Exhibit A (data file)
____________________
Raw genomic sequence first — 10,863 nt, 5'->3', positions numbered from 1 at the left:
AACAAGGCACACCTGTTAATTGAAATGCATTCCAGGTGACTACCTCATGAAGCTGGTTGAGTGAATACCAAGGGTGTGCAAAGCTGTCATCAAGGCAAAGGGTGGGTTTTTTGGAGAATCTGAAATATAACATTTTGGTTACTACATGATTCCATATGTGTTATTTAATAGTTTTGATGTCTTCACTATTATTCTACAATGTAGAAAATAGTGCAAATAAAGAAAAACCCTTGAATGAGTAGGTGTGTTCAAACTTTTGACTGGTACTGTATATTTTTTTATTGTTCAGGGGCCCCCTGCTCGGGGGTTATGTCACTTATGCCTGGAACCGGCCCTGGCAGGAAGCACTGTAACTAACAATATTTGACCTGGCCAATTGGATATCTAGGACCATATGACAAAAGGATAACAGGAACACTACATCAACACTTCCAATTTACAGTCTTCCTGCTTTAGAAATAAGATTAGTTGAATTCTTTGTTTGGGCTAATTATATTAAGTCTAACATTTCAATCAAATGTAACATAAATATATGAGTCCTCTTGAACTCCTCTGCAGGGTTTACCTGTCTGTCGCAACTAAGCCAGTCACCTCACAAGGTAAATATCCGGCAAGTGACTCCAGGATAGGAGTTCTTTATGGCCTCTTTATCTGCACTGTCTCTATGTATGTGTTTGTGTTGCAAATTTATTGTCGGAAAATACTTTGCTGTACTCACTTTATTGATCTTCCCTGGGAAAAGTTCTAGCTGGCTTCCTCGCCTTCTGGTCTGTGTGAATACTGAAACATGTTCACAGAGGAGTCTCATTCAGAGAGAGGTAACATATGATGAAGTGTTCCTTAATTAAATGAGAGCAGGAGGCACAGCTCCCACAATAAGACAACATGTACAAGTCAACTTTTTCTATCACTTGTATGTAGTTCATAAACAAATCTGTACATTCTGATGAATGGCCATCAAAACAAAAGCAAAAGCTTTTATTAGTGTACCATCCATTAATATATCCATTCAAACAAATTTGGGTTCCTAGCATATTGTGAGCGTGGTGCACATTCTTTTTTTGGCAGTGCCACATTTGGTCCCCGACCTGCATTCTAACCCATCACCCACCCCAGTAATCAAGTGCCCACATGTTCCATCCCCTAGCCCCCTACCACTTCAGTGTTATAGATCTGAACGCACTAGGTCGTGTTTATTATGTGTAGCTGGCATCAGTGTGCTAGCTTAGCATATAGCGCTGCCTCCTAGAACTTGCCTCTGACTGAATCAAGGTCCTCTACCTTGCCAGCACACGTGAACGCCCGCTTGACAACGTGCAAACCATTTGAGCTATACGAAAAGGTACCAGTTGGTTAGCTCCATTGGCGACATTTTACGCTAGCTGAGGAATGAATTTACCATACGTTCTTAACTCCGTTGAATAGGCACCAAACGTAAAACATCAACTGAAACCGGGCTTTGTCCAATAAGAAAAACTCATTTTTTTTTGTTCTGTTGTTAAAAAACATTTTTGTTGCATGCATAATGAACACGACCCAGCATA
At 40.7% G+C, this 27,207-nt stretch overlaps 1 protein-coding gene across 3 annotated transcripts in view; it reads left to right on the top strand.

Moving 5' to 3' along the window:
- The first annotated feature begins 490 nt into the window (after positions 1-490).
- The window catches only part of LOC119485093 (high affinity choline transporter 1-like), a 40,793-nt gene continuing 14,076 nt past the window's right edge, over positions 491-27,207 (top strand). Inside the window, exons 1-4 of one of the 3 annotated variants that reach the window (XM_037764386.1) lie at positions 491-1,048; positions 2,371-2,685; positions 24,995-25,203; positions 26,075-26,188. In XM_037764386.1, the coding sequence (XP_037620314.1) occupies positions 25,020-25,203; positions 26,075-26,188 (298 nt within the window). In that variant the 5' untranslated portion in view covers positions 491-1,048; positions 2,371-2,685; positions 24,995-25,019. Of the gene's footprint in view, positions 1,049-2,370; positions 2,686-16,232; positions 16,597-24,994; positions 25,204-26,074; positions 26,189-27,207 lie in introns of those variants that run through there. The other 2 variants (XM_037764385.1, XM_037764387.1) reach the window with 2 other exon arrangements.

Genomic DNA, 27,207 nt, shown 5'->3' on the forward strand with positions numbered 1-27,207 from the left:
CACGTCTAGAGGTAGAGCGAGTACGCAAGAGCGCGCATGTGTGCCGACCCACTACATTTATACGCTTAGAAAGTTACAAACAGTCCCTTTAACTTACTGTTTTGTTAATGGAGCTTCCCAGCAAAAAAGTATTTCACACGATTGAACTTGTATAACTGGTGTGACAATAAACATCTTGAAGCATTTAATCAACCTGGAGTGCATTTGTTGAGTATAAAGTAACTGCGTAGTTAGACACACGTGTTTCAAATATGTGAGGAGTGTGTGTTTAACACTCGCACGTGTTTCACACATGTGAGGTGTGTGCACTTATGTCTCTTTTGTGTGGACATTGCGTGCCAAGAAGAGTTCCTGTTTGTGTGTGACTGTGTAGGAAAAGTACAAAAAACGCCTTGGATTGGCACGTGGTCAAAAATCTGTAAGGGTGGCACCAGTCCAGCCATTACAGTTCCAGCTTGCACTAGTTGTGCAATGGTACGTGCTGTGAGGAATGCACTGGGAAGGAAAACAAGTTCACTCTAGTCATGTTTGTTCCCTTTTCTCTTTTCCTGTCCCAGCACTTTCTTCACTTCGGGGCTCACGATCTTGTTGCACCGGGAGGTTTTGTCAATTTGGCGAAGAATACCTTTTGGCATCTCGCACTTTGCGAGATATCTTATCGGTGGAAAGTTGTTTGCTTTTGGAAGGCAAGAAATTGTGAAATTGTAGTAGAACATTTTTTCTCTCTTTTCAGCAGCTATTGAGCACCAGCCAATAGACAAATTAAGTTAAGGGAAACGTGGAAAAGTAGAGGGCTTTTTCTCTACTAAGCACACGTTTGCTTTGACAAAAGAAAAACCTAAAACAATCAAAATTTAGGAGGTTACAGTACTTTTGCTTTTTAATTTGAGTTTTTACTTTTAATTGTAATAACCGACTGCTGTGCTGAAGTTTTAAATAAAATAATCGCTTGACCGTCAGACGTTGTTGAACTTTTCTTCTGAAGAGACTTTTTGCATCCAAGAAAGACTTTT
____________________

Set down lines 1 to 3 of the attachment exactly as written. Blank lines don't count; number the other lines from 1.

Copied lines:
Raw genomic sequence first — 10,863 nt, 5'->3', positions numbered from 1 at the left:
AACAAGGCACACCTGTTAATTGAAATGCATTCCAGGTGACTACCTCATGAAGCTGGTTGAGTGAATACCAAGGGTGTGCAAAGCTGTCATCAAGGCAAAGGGTGGGTTTTTTGGAGAATCTGAAATATAACATTTTGGTTACTACATGATTCCATATGTGTTATTTAATAGTTTTGATGTCTTCACTATTATTCTACAATGTAGAAAATAGTGCAAATAAAGAAAAACCCTTGAATGAGTAGGTGTGTTCAAACTTTTGACTGGTACTGTATATTTTTTTATTGTTCAGGGGCCCCCTGCTCGGGGGTTATGTCACTTATGCCTGGAACCGGCCCTGGCAGGAAGCACTGTAACTAACAATATTTGACCTGGCCAATTGGATATCTAGGACCATATGACAAAAGGATAACAGGAACACTACATCAACACTTCCAATTTACAGTCTTCCTGCTTTAGAAATAAGATTAGTTGAATTCTTTGTTTGGGCTAATTATATTAAGTCTAACATTTCAATCAAATGTAACATAAATATATGAGTCCTCTTGAACTCCTCTGCAGGGTTTACCTGTCTGTCGCAACTAAGCCAGTCACCTCACAAGGTAAATATCCGGCAAGTGACTCCAGGATAGGAGTTCTTTATGGCCTCTTTATCTGCACTGTCTCTATGTATGTGTTTGTGTTGCAAATTTATTGTCGGAAAATACTTTGCTGTACTCACTTTATTGATCTTCCCTGGGAAAAGTTCTAGCTGGCTTCCTCGCCTTCTGGTCTGTGTGAATACTGAAACATGTTCACAGAGGAGTCTCATTCAGAGAGAGGTAACATATGATGAAGTGTTCCTTAATTAAATGAGAGCAGGAGGCACAGCTCCCACAATAAGACAACATGTACAAGTCAACTTTTTCTATCACTTGTATGTAGTTCATAAACAAATCTGTACATTCTGATGAATGGCCATCAAAACAAAAGCAAAAGCTTTTATTAGTGTACCATCCATTAATATATCCATTCAAACAAATTTGGGTTCCTAGCATATTGTGAGCGTGGTGCACATTCTTTTTTTGGCAGTGCCACATTTGGTCCCCGACCTGCATTCTAACCCATCACCCACCCCAGTAATCAAGTGCCCACATGTTCCATCCCCTAGCCCCCTACCACTTCAGTGTTATAGATCTGAACGCACTAGGTCGTGTTTATTATGTGTAGCTGGCATCAGTGTGCTAGCTTAGCATATAGCGCTGCCTCCTAGAACTTGCCTCTGACTGAATCAAGGTCCTCTACCTTGCCAGCACACGTGAACGCCCGCTTGACAACGTGCAAACCATTTGAGCTATACGAAAAGGTACCAGTTGGTTAGCTCCATTGGCGACATTTTACGCTAGCTGAGGAATGAATTTACCATACGTTCTTAACTCCGTTGAATAGGCACCAAACGTAAAACATCAACTGAAACCGGGCTTTGTCCAATAAGAAAAACTCATTTTTTTTTGTTCTGTTGTTAAAAAACATTTTTGTTGCATGCATAATGAACACGACCCAGCATA
At 40.7% G+C, this 27,207-nt stretch overlaps 1 protein-coding gene across 3 annotated transcripts in view; it reads left to right on the top strand.